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Zika Infection Late in Pregnancy May Impact Fetal Neurologic Development

MAR 03, 2017 | KRISTI ROSA
Dr. Zarrillo then illustrated the growth parameter curves for fetuses of each group. In Group 1, the fetuses “presented similar to the controls” when it came to head circumference, femur growth, and abdominal circumferences. Group 2 showed similar results, to which Dr. Zarrillo noted, “So far, so good.” When it came to Group 2, Dr. Zarrillo pointed out, “This is when we are starting to see some lagging of the head circumference lines and you can actually see that they are somewhat different, but see these fetuses fall somewhere between within the normal range.” Then she showed the graph depicting Group 4: “This is the most concerning for us,” Dr. Zarrillo stressed. “You can see the head circumference growth curve is almost flat; this was statistically significant for two different types of tests.” Femur length and abdominal circumferences were mostly similar.

Dr. Zarrillo went on to explain her team’s findings. First, “fetuses with normal brain imaging whose mothers were affected with Zika infection during pregnancy have smaller head circumferences than controls (P = .0000154). Fetuses whose mothers are affected by Zika during pregnancy prior to 26 weeks of gestation that show no evidence of brain damage on sonography appeared to have a normal growth pattern throughout the rest of the pregnancy.” However, infections that occurred after 26 weeks of gestation “produced a tendency towards smaller head size (p = 0.0175) while other biometric parameters grew within the expected range. These findings require close attention and follow-up since they may be a marker for future developmental anomalies that cannot be prenatally detected.” Lastly, the finding of “postnatal microcephaly, may be the result of such infections occurring late in pregnancy.”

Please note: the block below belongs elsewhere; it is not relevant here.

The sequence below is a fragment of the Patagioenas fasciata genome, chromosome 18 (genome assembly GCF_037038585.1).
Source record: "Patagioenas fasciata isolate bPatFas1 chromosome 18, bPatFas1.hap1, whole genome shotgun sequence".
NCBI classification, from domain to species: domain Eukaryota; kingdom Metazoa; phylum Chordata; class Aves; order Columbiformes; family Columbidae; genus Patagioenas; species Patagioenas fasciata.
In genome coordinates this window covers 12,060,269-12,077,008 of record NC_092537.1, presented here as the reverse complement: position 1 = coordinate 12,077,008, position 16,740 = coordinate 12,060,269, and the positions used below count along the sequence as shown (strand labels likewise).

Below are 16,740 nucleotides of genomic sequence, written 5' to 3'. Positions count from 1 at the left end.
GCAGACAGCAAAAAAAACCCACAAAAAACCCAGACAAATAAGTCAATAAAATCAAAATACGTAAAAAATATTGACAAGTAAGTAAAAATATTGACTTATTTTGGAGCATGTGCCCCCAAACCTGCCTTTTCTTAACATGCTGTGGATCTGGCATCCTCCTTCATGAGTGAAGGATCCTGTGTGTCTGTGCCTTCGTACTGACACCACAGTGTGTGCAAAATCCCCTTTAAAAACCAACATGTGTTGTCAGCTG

Dr. Zarrillo concluded, “Zika infection during pregnancy can affect brain growth, as measured by the head circumference, even in the presence of normal sonographic imaging. This effect over the growth of the brain is not manifested in other biometric measures such as the femur or abdomen. The significance of such growth patterns on the infant’s future neurologic development is uncertain but definitively worrisome.”


First International Conference on Zika Virus

Session 6: Pregnancy and the Fetus
Head Growth Patterns Among Structurally Normal Fetuses with Symptomatic Zika Viral Infection During Pregnancy in Puerto Rico
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